Let’s Try Mindfulness
Shame is the feeling of being unworthy of love and belonging. It’s a painful emotion, and the main reason I practice Kristin Neff’s self-compassion elements, but treating ourselves with compassion any time we are suffering is helpful. Whether it’s physical pain, a time of mourning, or increased stress, self-compassion can help keep us healthy.
Mindfulness is an awareness of awareness. It’s holding a space of, “I’m in pain and I’m aware of it,” which is different than how most of us “deal” with the pain in our lives. We tend to over-identify with undesirable feelings, or we ignore and suppress them.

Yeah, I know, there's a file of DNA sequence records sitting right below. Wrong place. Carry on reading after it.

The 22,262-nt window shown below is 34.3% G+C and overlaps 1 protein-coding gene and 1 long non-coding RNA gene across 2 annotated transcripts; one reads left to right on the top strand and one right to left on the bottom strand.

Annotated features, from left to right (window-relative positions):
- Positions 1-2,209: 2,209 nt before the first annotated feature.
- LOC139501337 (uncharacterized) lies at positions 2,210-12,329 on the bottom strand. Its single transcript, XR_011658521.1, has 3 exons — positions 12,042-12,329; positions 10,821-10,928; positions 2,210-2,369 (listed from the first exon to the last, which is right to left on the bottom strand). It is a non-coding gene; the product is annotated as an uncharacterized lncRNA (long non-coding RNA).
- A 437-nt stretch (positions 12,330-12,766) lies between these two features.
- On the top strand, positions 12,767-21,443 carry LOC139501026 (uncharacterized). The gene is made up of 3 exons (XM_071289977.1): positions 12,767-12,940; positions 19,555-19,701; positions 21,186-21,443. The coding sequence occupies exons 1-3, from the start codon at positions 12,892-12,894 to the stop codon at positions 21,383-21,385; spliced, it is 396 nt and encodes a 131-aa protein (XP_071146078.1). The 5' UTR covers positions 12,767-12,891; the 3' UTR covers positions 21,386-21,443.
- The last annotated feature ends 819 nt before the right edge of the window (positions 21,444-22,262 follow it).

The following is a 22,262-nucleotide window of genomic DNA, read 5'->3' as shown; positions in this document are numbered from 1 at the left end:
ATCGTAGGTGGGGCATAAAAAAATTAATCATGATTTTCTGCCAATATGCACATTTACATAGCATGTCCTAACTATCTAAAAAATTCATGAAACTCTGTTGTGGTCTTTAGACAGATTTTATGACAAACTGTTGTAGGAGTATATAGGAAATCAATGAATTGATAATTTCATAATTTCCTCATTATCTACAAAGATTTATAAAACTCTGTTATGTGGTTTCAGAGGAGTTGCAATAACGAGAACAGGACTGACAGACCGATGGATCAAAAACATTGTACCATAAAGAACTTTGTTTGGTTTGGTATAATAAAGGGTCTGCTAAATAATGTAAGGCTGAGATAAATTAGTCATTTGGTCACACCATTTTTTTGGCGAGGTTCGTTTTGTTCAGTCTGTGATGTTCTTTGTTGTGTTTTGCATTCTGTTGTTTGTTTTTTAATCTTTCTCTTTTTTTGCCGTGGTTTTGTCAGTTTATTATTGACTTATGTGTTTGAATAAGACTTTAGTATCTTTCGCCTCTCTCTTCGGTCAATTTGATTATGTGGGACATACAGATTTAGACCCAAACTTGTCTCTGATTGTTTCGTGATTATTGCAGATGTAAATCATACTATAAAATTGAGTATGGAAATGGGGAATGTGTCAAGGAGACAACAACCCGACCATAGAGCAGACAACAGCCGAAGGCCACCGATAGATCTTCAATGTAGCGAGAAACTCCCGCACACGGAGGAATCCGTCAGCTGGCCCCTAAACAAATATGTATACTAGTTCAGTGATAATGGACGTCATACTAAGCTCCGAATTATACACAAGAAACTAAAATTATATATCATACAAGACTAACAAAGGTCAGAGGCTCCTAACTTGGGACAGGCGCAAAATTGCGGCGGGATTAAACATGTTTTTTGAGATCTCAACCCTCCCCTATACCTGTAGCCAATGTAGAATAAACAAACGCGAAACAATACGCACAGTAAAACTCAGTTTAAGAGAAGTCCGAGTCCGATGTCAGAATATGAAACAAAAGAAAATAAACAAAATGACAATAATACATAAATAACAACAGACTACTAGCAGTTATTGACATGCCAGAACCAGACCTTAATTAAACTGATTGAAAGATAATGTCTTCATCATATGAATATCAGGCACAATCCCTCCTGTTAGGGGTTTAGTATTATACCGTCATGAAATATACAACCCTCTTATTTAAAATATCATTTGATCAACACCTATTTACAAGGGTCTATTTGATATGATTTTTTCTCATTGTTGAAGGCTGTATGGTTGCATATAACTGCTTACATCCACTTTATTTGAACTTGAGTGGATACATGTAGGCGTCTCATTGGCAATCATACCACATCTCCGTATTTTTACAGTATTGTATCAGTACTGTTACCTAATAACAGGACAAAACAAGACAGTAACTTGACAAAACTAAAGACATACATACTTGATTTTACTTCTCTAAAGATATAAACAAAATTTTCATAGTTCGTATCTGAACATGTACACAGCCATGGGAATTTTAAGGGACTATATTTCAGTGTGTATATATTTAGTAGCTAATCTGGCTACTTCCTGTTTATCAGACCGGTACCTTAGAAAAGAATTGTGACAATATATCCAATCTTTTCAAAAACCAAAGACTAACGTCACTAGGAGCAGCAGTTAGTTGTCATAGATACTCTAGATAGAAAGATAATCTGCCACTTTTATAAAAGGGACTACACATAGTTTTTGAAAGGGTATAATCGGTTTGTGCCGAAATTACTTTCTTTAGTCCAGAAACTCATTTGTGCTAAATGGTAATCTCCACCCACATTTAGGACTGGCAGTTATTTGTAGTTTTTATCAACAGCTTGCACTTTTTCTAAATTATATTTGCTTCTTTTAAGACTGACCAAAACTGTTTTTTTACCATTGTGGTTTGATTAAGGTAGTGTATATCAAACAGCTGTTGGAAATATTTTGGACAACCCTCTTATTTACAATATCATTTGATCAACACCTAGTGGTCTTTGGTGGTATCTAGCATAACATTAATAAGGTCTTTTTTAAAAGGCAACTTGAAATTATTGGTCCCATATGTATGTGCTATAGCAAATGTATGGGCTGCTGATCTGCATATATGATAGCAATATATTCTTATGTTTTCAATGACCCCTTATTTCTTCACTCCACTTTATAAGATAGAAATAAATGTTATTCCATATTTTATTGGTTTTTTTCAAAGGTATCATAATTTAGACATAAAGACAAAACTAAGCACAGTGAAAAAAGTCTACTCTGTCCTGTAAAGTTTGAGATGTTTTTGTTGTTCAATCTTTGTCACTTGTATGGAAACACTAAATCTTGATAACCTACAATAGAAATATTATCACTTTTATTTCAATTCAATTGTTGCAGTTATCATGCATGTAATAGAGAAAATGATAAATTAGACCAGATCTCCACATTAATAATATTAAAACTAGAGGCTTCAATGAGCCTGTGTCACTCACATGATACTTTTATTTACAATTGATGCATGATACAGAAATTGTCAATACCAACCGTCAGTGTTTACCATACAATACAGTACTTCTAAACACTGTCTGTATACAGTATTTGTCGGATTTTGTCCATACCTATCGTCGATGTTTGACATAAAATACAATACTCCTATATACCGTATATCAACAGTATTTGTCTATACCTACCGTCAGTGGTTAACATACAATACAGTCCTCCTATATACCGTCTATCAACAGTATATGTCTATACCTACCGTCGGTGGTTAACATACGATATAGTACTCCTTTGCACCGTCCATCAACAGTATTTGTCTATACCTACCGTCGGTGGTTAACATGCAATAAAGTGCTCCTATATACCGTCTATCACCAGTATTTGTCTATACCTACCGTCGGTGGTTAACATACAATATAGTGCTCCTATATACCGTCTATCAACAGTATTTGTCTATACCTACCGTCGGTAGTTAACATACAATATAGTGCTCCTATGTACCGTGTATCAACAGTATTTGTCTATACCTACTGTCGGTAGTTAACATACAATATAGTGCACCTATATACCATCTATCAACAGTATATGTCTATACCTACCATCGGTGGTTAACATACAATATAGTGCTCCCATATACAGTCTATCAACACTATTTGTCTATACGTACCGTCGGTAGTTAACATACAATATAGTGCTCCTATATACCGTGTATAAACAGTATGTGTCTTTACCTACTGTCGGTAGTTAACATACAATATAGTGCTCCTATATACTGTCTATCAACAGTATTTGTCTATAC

Over-identifying with emotion might sound like, “Why am I in pain again? I shouldn’t be in pain! I’ve always been in pain and I’m always going to be in pain!”
Suppression of emotion might look like gritted teeth, distraction, and outbursts if our tops pop off from the pressure of holding it all in.
We can’t tend to our suffering if we’re swept away in waves of over-identification, and we can’t heal if we don’t feel. So what can we do? We can practice mindfulness, being aware of, and nonjudgemental toward our feelings, as part of our self-compassion practice.